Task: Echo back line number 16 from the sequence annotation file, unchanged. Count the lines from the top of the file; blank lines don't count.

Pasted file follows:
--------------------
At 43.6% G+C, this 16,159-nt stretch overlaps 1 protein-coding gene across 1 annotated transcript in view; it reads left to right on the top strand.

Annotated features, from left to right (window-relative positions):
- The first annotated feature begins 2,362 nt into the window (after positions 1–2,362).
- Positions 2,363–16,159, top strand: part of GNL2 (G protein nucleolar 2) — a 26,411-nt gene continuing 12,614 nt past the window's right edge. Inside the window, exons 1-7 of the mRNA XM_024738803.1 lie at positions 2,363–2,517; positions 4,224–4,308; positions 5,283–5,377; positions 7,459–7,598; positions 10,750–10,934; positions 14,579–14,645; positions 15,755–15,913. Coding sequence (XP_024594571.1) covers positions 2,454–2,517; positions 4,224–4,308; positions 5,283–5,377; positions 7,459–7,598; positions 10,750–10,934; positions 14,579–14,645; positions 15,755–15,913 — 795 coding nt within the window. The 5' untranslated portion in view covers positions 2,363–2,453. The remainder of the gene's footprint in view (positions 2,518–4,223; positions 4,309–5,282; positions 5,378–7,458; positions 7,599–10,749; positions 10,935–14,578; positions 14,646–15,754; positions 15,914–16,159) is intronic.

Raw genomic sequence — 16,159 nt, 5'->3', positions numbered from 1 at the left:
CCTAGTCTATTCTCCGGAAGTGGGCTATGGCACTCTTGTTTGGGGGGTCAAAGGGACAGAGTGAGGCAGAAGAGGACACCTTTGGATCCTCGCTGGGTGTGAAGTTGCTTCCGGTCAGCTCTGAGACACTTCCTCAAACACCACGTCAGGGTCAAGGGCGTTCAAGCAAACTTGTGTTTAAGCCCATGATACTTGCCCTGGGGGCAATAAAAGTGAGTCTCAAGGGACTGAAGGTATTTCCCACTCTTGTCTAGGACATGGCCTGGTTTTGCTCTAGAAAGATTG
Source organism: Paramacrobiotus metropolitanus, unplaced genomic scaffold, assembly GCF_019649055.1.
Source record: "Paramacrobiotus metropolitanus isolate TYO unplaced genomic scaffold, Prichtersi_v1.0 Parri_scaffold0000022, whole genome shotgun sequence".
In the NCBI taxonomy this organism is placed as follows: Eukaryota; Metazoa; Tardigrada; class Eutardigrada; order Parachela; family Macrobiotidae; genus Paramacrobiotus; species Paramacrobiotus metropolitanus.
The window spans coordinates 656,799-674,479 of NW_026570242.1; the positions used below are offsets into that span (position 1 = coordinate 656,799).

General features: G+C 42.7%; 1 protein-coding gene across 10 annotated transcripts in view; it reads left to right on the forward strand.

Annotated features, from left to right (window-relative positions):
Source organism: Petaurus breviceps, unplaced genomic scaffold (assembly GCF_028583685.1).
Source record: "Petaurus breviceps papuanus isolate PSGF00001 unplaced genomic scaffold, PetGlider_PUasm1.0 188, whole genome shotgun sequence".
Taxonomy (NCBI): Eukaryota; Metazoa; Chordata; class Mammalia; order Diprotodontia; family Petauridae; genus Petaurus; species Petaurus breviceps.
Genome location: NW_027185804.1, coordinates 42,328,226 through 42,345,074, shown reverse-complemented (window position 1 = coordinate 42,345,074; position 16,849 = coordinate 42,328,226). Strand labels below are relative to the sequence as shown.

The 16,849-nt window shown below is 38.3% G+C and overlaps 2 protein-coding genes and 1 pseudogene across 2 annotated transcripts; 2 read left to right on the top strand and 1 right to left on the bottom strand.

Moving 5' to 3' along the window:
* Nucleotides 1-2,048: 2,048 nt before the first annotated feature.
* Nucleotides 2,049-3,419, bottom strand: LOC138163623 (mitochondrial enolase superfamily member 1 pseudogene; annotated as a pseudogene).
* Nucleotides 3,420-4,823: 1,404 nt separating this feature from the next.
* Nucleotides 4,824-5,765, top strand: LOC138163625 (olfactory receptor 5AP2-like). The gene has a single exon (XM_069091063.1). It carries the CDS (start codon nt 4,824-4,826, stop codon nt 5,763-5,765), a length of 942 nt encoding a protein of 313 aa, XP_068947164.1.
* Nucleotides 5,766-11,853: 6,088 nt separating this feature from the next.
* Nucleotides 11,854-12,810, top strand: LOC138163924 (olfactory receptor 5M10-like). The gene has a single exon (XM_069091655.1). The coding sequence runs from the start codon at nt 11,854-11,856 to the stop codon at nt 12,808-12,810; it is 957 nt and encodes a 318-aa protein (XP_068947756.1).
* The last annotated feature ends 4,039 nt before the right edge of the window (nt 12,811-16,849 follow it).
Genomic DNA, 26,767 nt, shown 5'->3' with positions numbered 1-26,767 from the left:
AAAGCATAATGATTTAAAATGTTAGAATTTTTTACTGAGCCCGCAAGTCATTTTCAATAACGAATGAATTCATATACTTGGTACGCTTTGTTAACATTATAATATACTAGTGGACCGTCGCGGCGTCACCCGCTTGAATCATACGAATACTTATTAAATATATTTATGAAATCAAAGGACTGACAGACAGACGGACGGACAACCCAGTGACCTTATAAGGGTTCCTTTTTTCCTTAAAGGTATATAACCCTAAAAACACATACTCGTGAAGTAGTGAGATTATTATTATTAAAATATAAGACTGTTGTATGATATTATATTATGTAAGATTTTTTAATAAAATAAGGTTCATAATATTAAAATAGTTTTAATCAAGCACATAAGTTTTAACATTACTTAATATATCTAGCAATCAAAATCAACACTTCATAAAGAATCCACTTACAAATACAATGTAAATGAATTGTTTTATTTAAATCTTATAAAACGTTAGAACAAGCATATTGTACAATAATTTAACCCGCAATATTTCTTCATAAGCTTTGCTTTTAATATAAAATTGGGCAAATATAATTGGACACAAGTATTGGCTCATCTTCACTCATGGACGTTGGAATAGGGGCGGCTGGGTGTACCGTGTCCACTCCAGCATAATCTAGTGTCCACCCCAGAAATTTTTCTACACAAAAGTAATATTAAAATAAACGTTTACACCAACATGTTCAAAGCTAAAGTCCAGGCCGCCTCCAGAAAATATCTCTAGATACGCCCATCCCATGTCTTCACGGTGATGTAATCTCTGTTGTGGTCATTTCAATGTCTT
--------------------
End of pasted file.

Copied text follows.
Genome location: NW_027185804.1, coordinates 42,328,226 through 42,345,074, shown reverse-complemented (window position 1 = coordinate 42,345,074; position 16,849 = coordinate 42,328,226). Strand labels below are relative to the sequence as shown.